parents in their grey T5. I believe it was their
first time away and talking to Aaron I think they
enjoyed themselves. It looks a nice set up they
have here with the Outwell shelter in between
the two buses.

Another T25 crew cab, but so different for the
one at the start of this review. This one looked
pretty much stock and riding at standard height.
It was for a crew cab very clean, as most of

these have been used and abused as a 
daily workhorse.

I spotted this t25 Karmann cheetah parked up
in the camping area of Dub Aid. These really
are nice vehicles and the T25 Karmann offer
so much more room and facilities than a normal 
bus. This bus had German registration plates
so it could have been a recent import or a 
German visitor to the show.

This fantastic 1970 Sidewinder Beach buggy 
entered the show and shine, and it's easy to 
see why. This bright green buggy certainly 
brightened up the Towcester Racecourse on a 
very dull and overcast Saturday morning.

The huge rear tyres on the old skool slot mag
wheels looked great as did the custom exhaust.

The engine was detailed with a mix of chrome
and painted parts which made this rear end
stand out. I did like the fan belt cover with the
VW logo in it. Those neat LED rear lights also
looked just right and suited the buggy.

The interior was colour matched to the body
including the steering wheel, I'm just glad the sun
wasn't shining as this would have been too bright
to photograph.! 

This gorgeous 21 window samba was stunning.
I spotted it parked up in the show and shine area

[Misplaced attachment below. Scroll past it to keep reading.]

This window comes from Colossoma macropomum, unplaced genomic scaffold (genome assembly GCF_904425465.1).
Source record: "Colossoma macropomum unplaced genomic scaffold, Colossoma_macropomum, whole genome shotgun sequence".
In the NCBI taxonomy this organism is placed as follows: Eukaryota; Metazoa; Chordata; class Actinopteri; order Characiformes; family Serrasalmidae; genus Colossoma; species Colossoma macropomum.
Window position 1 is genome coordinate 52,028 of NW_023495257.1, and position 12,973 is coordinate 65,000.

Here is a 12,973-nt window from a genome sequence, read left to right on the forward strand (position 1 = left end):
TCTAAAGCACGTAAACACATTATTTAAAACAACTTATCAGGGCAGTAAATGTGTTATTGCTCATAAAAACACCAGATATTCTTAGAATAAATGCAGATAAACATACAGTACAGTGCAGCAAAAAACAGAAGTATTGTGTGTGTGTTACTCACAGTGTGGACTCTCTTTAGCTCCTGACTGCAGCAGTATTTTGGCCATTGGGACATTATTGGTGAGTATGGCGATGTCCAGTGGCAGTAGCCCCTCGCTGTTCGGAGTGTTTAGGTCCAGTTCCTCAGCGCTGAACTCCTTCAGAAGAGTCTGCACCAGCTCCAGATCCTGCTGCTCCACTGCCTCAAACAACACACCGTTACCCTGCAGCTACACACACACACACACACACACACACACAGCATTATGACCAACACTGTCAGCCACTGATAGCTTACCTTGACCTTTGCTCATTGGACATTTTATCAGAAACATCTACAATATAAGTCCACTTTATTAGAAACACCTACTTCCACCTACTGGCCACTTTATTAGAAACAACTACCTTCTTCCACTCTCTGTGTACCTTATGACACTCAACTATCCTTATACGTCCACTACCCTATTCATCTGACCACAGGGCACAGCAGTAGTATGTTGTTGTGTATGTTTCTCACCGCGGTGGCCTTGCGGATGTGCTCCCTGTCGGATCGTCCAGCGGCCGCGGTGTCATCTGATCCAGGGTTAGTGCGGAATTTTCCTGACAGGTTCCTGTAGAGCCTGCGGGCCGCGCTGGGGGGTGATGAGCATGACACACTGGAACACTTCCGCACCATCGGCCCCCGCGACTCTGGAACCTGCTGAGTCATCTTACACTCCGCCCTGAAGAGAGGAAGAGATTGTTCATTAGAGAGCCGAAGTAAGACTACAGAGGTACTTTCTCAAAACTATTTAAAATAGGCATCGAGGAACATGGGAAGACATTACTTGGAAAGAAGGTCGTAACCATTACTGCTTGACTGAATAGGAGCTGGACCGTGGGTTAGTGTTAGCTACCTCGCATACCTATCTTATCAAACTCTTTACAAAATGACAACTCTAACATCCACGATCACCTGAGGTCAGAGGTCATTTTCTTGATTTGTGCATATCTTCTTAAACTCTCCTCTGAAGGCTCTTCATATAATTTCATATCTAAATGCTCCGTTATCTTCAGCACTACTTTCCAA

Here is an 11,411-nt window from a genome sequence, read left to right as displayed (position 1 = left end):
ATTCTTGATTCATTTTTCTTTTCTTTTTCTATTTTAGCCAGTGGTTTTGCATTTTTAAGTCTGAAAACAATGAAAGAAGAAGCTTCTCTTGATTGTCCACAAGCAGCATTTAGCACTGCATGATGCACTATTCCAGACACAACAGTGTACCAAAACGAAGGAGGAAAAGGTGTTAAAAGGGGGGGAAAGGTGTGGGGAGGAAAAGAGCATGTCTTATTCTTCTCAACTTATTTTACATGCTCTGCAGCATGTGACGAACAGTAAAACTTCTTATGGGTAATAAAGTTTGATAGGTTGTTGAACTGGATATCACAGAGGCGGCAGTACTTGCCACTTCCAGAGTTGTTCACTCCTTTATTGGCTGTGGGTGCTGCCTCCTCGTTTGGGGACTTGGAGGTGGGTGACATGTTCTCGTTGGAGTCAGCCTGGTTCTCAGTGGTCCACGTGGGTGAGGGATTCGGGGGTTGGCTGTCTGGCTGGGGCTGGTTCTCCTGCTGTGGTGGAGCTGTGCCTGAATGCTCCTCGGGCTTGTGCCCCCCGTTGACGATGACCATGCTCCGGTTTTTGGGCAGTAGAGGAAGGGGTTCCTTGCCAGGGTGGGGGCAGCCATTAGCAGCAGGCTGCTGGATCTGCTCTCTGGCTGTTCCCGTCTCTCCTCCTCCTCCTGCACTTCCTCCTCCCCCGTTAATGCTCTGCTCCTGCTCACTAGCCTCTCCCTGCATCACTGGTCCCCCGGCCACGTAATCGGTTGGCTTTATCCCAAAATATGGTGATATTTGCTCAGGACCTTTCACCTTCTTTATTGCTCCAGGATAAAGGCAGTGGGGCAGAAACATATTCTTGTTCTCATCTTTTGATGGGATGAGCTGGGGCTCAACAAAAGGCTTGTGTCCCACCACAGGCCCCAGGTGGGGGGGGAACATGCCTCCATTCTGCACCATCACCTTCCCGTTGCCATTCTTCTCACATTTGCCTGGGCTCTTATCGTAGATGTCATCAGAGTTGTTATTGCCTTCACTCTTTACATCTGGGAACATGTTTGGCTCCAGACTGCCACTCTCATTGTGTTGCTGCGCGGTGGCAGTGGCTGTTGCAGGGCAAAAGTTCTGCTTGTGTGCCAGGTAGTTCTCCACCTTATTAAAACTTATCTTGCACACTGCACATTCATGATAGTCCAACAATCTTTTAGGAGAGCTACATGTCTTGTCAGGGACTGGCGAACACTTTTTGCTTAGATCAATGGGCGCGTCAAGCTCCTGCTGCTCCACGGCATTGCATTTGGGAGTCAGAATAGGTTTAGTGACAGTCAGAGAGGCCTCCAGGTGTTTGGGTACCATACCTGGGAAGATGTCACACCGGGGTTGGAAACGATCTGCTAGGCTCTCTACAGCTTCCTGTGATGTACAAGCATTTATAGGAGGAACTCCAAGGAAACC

and it quickly grew a crowd. This really was a
nice looking bus.

Perfectly straight and finished to such a high
standard.The black BRM wheels compliment
the black upper body perfectly.

The unmistakable front of the split screen is
such an iconic shape. This samba looked like
new and finished to such a high standard.

Walking back to my T4 getting ready to head
for home, I saw this lovely 1971 late bay finished
 in a gorgeous off white in the day visitor car park. 
The body was perfectly straight under that 
almost perfect coat of paint. This imported
bay looked great with it's chrome accessories. 

This really was a nice clean deluxe bus as this
 photo shows. This bus looks to be lowered

slightly but apart from that looks pretty much
standard. I do like stock looking buses and 
they don't get much nicer than this one.

So that was my (brief) 2 part review of Dub Aid
5, (If you missed part 1 of the review, go to 'My
Blog Archive' at the top left of this page).

Overall this is a great little show and well worth
a visit. I could only attend for one day so I elected
to go on Saturday, but having looked at the
photo's on facebook and various other VW
forums about the show it looks as though I
picked the wrong day. The Sunday had much
 better weather and of course that meant
many more quality Volkswagen's attended.